Not ONE of these elections for public office has had results that were affected by security incidents – not one. We can be sure of this because the local officials, journalists, seasoned election observers, lawyers, judges, voters, even losing candidates agree the results are acceptable.

When set up by pros the security risks can be managed. Pros know the possible attacks, and how to defend against them.

Officials in Gujarat, India reported that during their first online voting trial in 2011, “we fended off 4,000 attempted hackings from Pakistan, Taiwan and even China.”

Internet voting is not like e-commerce. Access to servers is far more restricted. There is no email access. The process is only open for a few days, not 24/7/365.

Tarvis Martens, security specialist for Estonia’s National Election Commission, says that their system is “more secure than Internet banking.”

With candidates holding debates online (and on TV and radio), followed by voting online, the costs of campaigns and elections would drop so far as to be affordable for FULL Public Financing. The need for Big Money Donors could be eliminated. Elected officials would owe their election to the voters only – 100%.

Very soon, legislative out-put would begin meeting the needs of people for livable wages; low cost, or free, public education and health care; and the development of a Garden-like environment. Online registration has resulted in higher voter turnout. Online voting will do the same. No Constitutional Amendment needed.

The Initiative, Referendum, and Recall can follow the same model. E-signatures will give the People the power to put new ideas before all the voters through the Initiative. Online Referendums can be held on proposed legislation and policies. These, and Recalls too, will be cheaper to conduct with online debates followed by Internet voting. Paperless politics are best for the environment.

Very little democracy exists within Districts, as elected representatives go off to distant Capitals to conduct the People’s Business. But now Online Townhall Meetings can be conducted periodically for the constituents in every elected official’s District – local, state, and federal. The People can propose legislation to their representative, and she/he can offer ideas to be discussed and voted on by them.  Such “Constituent Assemblies” can be implemented by requiring candidates to pledge to support the new e-democracy process before they are elected. Each election district can have its own online voting system, rather than a one-size-fits-all system for the whole state, or nation. Competition among vendors will spur the development of products with increasing quality.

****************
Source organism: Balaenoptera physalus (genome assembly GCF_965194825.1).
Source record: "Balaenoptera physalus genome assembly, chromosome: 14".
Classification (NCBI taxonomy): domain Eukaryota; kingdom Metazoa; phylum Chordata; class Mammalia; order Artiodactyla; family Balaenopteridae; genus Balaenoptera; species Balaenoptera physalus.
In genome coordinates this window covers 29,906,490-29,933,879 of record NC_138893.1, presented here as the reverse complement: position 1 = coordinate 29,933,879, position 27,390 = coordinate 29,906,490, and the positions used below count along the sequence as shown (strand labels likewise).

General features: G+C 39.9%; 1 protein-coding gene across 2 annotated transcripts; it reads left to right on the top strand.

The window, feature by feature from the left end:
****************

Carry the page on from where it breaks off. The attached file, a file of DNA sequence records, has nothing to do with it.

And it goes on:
Lovers of Democracy Unite! First we need a law from Sacramento permitting each county to try Internet voting as a supplement to its regular process. Then, demand your election officials do it!
William J. Kelleher, Ph.D.
Political Scientist, author, speaker,
CEO for The Internet Voting Research and Education Fund
Twitter: wjkno1

Author of Internet Voting Now! 
Kindle edition:

Friday, February 7, 2014

Half Hour Waits OK says Obama Commission on Election Reform – No Internet Voting

On Tuesday night, November 6, 2012, President Obama addressed the nation briefly to thank the voters who re-elected him for his second term. He was especially appreciative of those voters who stood in long lines and waited to have their say. Then, after a pause, he commented “we have to fix that.”

A few months later he issued an Executive Order establishing the Presidential Commission on Election Administration (PCEA). Its mission was, in part, to find ways “to promote the efficient administration of elections” so that people can vote “without undue delay.” After six months of hearings, both public and private, and receiving written comments from the public, the PCEA issued its final report in January 2014.*

The Problem
The PCEA Report explained that the “image of voters waiting for six or more hours to vote on Election Day 2012, as in the two previous Presidential contests, spurred the call for reform that led to [the] creation of this Commission.”(p13)  Indeed, “over five million voters in 2012 experienced wait times exceeding one hour and an additional five million waited between a half hour and an hour. In some jurisdictions, the problem has recurred for several presidential elec­tions.”(p13) For instance, at least a third of Virginia voters had to wait more than a half hour in both the 2008 and 2012 Presidential elections. (See note 22)